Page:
David: Yes. Again, if there is an internal sense of justification that we take on more debt and we can afford it because we’ve got lower rates, what is that enabling us? What kind of experiences is that bringing to us that we might not otherwise have? We get to live larger, more extravagantly, with greater material and experiential breadth. And part of that is knowing that life is fleeting, and if it is, so be it. But what we may be looking at is, instead, a cultural or socio-cultural thing where we live with comparisons, the old keeping up with the Joneses. And credit puty everything that we want in our hands today. It allows us to keep up with the Joneses.
A lot of this changed when we began to rethink the nature of retail. Sears was a major innovator, then sent out their catalogs, and then all of a sudden, the revolutionary move by Sears was creating an installment plan where you didn’t have to have the money up front, you could stretch out the payments. And of course, credit became a part of that. Why wait? We can buy the car today, we can buy the house today. You even have corporations that are buying back shares today, boosting the debt on their balance sheets, and of course, the consequence, or the positive impact for them is the boost of stock prices. Why wait, why see what the future holds when you can make it happen now?
Kevin: It is interesting you say keeping up with the Joneses. We can say, “I’m not going to do that,” but actually, let’s say that the Joneses are living in debt, it does push the price of everything up. Everything in our society is built for us to go into debt to be able to own a car, or to be able to own a house. I think about keeping up with the central bankers. Even Trump tweeted that he would like to see negative interest rates. Well, why is that? Because we also are competing with other countries that are competitively devaluing their currencies, and lowering interest rates below zero.
David: So back to this idea of playing with time. Perhaps there is a sense in which we are trying to redefine the boundaries of life, enhancing our sense of control over something we really have no control over. We don’t live in this reality, but our days are numbered.
Kevin: But look at the current trend. We have this new trend, life extension. You have people who, if they have enough money – even David Rockefeller ended up dying, but he did live until he was 100.
David: And so maybe there are life extension techniques that give us the ability to go to 125 years. You remember the gal from France who lived to, I think, 122? I think she died in 1989, so I believe it was from 1875 to 1989, roughly about 122 years. And futurists might consider those numbers sort of insultingly low, but you have billionaires who have stretched our imagination of what can be accomplished in space, whether it is the building of a business or the building of a fortune, that is something that they have accomplished in space. There is this still inconvenient boundary of time, and it is an equalizer. It is this brute fact that death comes to us all, and money doesn’t do anything for you in eternity, or in nothingness, depending on your cosmology.
Kevin: But we’ve heard in the past that the way you get ahead is other people’s money, but there are different ways of taking other people’s money. There could be the other people who are alive today, or what about taking other people’s money who are alive sometime in the future? I’m talking about our children.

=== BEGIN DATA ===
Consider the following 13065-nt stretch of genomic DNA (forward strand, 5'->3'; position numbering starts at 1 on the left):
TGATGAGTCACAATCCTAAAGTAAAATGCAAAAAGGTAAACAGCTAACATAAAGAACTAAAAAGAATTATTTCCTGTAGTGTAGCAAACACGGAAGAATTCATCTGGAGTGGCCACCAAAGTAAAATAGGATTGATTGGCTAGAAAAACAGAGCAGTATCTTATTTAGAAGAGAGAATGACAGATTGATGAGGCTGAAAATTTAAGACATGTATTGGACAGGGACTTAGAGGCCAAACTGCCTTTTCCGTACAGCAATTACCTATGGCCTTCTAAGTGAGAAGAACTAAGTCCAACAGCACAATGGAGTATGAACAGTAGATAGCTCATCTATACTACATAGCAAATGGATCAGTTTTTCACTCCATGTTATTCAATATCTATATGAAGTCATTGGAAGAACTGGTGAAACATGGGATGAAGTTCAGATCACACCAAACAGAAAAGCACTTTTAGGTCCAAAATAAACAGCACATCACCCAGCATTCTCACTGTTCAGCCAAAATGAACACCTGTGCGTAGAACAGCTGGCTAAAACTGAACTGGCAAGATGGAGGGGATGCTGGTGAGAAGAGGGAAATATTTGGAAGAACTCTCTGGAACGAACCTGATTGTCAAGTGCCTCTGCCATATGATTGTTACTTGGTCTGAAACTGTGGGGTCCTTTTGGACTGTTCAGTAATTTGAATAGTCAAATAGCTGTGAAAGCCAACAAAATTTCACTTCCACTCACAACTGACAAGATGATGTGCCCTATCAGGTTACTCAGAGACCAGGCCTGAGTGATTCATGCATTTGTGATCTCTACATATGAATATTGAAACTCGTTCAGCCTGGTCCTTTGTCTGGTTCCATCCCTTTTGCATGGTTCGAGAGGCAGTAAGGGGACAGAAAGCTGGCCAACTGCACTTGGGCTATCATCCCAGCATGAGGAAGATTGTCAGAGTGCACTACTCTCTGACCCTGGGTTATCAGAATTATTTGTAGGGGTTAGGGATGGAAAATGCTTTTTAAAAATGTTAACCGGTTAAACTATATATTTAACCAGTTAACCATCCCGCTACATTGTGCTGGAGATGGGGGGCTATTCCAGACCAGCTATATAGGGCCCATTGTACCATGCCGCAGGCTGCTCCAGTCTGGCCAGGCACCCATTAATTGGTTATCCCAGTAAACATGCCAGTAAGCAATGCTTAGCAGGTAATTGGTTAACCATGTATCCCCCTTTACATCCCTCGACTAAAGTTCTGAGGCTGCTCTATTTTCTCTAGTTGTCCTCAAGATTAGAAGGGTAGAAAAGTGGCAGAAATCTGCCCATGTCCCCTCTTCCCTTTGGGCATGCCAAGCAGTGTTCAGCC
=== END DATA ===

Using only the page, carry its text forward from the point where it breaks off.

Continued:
David: This goes back to the issue of debt and interest. The individual can borrow, and the individual can extend credit to someone else. That is a choice between individuals. The consequences are fairly well defined between two people – the person who is the creditor, the person who is the debtor.
Kevin: That is ethical, though. To me, there is a form of ethics there, but when you are borrowing somebody’s money that hasn’t even been born yet, that is unethical.
David: So I think about corporate credit, I think about governmental credit, and there is something unbound and bordering on the unethical. Take the CEO or CFO of a corporation, or if you’re talking about public policy take the legislative branch, largely responsible for budgeting and spending. They are not making choices as individuals in a defined point in time, creating obligations that they are solely responsible for. When it comes to debt, they are creating obligations they will never have to pay back. The benefits are realized in the present, but the costs are meted out in the future to a totally different set of people. So they, the leaders we are describing, are sucking tomorrow’s productivity into today for the benefit of quarterly growth, or for the benefit of a re-election bid.
Kevin: But there is that temptation, Dave. That is the ring. How in the world do you resist the temptation of having it all now?
David: And I think the cost of capital, when it is set too low, incentivizes leaders to disregard the future for the present benefits only.
Kevin: Yes, there is no pain.
David: I think the temptation has always existed, but the enabling function is that of zero cost of capital, or very low cost of capital. A company manager with his name on the shingle, and generations that preceded, potentially generations that follow, is going to look at obligations, is going to look at a debt burden differently than the company manager who is in and out for a short period of time. A study by Harvard reports that CEOs now have an average tenure of five years.
Kevin: Five years. But they are borrowing for 30, 40, 50, to a degree.
David: Exactly. We’re talking about the majority of CEOs who are in for five years, that is the average tenure, five years and then they resign at the end of that timeframe. So when brevity is in the picture, shrinking time is paramount. And now you have politicians and CEOs who are faced with a set of choices. Do they consider the long-term?